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Having fun with LINQ expressions

I don’t know how many of you need to analyze LINQ queries – but since this took me a few hours to get right I thought I’d save you some of the trouble in case you do.

I am working on this pet project of mine (I’ll blog about that soon in a separate post) where I have the need to take LINQ queries and among other things verify that that the sources are from a specific types. The usual way to go about it is to write a LINQ provider (see for example Bart De Smet’sseries of posts on building a Linq provider for LDAP) – but that’s not my case since I want to use the regular LINQ for object (I don’t want to build my own LINQ) and I don’t want to directly run the queries, rather I want to accept them as parameters. An example would probably make it clearer.

  1. var engine = new ReceptorEngine(new[] { "receptorTests" });
  2. var loginRecords = engine.GetEventSource<Login>();
  3. engine.AddQuery(() => from names in loginRecords.Stream
  4.                            group names by names.Name
  5.                            into logins
  6.                             from login in logins
  7.                               let next = logins.FirstOrDefault(t => t.LoginTime > login.LoginTime)
  8.                               let nextNext =null == next ? null : logins.FirstOrDefault(t => t.LoginTime > next.LoginTime)
  9.                             where !login.Successful && (null != next && !next.Successful) && (null != nextNext && !nextNext.Successful)
  10.                             select login,
  11.                BasicVerifyName);

So to reiterate what I wanted to do:  the AddQuery method accepts a LINQ query and an action. I wanted to make sure the “from” clauses in query are all of a certain type i.e. that loginRecords is of type EventSource (actually that it implements ImEventSource<> which is a generic interface). You’d notice that there is another “from” clause logins but the it is from results of the original so it is legal (but we want to make sure the query won’t be considered invalid because of it)

Getting from a LINQ query to a LINQ Expression

In order to do any analysis of the LINQ query you need to make it into a LINQ Expression. The first little trick to make this happen was to change the signature of the AddQuery method from it’s original definition:

  1. public void AddQuery<TOutput>(Func<IEnumerable<TOutput>> query, Action<TOutput> triggeredAction)


  1. public void AddQuery<TOutput>(Expression<Func<IEnumerable<TOutput>>> query, Action<TOutput> triggeredAction)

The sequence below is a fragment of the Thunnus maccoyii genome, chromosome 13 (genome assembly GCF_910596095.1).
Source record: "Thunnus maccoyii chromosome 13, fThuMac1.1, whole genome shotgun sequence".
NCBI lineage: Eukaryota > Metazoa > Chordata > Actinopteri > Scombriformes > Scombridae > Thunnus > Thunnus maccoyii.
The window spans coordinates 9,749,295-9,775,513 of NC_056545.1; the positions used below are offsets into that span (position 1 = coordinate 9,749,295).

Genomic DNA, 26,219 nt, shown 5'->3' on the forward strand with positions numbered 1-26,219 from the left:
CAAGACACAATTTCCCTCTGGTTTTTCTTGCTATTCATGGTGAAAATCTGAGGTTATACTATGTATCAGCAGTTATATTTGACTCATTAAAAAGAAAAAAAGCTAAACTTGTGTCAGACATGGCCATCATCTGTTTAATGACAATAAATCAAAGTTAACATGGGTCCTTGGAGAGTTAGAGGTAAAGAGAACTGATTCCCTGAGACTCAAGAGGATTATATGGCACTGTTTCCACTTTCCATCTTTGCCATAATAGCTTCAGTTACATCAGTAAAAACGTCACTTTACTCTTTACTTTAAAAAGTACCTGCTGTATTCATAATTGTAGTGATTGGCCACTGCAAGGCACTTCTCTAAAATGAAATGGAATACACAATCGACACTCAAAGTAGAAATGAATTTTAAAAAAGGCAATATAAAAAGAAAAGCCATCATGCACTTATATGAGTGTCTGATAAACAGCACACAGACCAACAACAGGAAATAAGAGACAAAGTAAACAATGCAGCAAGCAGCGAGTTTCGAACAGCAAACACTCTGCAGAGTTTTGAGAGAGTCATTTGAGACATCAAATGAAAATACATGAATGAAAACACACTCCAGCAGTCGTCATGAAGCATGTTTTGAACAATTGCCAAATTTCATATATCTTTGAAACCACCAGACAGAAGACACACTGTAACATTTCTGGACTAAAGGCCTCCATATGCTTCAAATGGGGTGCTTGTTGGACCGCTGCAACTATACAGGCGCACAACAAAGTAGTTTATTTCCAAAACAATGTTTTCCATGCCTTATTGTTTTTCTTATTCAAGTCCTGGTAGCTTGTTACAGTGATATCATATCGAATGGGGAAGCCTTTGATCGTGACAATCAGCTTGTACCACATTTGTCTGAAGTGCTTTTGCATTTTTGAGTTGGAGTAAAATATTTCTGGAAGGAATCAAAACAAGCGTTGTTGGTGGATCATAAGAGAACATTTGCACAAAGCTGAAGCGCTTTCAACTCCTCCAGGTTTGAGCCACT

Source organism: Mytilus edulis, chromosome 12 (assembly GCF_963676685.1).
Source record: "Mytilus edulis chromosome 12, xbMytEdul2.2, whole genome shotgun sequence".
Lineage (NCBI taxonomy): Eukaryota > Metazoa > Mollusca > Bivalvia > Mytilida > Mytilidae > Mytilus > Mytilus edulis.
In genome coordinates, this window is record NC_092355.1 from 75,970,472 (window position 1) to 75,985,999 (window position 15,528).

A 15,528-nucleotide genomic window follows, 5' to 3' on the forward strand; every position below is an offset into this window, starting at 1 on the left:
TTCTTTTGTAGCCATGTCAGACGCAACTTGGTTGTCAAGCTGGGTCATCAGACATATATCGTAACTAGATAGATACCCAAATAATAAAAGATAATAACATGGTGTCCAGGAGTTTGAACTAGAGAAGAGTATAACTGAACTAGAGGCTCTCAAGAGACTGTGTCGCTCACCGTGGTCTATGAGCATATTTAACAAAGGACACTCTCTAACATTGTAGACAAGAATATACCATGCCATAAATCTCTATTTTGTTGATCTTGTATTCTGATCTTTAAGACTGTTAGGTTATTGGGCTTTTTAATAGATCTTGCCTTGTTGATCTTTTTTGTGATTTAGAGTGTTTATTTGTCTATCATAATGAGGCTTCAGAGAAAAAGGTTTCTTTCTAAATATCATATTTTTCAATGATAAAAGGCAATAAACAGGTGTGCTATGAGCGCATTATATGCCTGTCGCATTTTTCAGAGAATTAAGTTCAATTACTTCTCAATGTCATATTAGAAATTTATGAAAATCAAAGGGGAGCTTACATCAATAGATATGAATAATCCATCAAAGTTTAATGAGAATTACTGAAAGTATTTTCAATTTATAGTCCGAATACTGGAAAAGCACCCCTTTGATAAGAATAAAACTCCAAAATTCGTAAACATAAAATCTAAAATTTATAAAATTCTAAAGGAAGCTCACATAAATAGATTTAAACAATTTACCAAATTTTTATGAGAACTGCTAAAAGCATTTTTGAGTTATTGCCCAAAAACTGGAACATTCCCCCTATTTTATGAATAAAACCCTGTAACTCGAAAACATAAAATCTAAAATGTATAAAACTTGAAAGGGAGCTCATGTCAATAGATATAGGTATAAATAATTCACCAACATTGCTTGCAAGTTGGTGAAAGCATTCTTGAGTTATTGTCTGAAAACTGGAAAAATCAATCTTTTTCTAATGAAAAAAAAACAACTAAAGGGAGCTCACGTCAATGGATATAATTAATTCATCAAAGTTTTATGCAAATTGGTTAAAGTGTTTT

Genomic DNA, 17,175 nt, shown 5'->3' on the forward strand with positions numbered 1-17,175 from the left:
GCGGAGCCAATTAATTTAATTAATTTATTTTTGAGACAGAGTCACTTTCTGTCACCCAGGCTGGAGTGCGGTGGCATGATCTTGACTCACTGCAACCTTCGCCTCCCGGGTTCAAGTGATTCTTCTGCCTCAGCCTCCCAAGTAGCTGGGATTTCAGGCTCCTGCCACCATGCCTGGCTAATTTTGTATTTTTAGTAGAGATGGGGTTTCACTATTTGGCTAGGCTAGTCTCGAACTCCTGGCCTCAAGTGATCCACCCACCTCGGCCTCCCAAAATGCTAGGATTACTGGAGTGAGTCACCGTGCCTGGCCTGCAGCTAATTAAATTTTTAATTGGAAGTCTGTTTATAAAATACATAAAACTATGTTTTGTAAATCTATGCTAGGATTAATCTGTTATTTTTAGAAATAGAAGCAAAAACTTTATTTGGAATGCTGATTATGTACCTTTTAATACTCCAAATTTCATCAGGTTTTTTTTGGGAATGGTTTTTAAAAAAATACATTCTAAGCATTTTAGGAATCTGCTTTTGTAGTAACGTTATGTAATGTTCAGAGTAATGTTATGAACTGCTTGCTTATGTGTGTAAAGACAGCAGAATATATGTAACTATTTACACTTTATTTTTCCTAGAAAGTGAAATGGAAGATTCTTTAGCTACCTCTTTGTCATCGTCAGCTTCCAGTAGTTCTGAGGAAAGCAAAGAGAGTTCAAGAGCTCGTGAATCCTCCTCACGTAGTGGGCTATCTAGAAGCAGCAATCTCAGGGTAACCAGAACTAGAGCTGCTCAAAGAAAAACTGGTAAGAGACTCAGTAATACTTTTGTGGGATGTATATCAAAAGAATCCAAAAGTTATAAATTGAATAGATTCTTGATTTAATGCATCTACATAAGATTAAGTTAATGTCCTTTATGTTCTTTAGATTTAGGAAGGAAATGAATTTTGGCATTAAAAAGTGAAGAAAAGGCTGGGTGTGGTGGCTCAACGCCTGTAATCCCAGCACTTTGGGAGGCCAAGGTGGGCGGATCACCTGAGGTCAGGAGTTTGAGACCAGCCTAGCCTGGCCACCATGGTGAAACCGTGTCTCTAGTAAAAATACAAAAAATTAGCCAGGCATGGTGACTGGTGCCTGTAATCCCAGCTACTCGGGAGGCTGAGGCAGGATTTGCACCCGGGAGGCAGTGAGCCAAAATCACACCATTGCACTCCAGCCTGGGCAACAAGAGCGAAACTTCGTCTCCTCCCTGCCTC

The query itself hides inside the Body property of the Expression we get (i.e. query.Body)

Traversing the Expression tree

The next challenge is to traverse the expression tree we have. It is quite annoying actually since there are a lot of types of expressions (Lambda, Member, Invocation etc.) some of them are binary and some unary and whatnot. Fortunately, Microsoft’s MSDN site provides sample code for a LINQ expression visitor (though it took me sometime to locate it). So now I can feed my expression to the visitor and it walks through it.

The last bits are the actual validation checks. In my case I am interested in the MemberExpressions (which contain, among other things the definitions for the from clauses). Since we are walking all of the expression tree we can’t make a singe check so we need to mark for interesting things we find while traversing the tree. For instance one check I have is that there’s at least one from clause which implement the ImEventSource<> interface (another would be to make sure no non-allowed types are there etc.)

  1. private void CheckForEventSource(Type memberType)
  2. {
  3.     if (memberType.GetInterfaces().Any(interfaceInfo => interfaceInfo.IsGenericType && interfaceInfo.GetGenericTypeDefinition() == typeof(ImEventSource<>)))
  4.           numberOfEventSources++;
  5. }

The last interesting bit here is the check of the generic interface. When you want to check for a non-generic interface you can simply use typeof(InterfaceName).IsAssignableFrom(typeof(TypeYouWantToCheck) – unfortunately  that only works for concerete interfaces (i.e. non-generic or where the generic parameter is specified). The code above solves this problem by using the Reflections InterfaceInfo class

to sum up, working with LINQ expressions involves a lot of nitty gritty details some of them are quite annoying and most of them don’t have a lot of documentation on the internet. I hope that this post will help some other troubled soul like myself solve her troubles quicker :)

Illustration by svilen001

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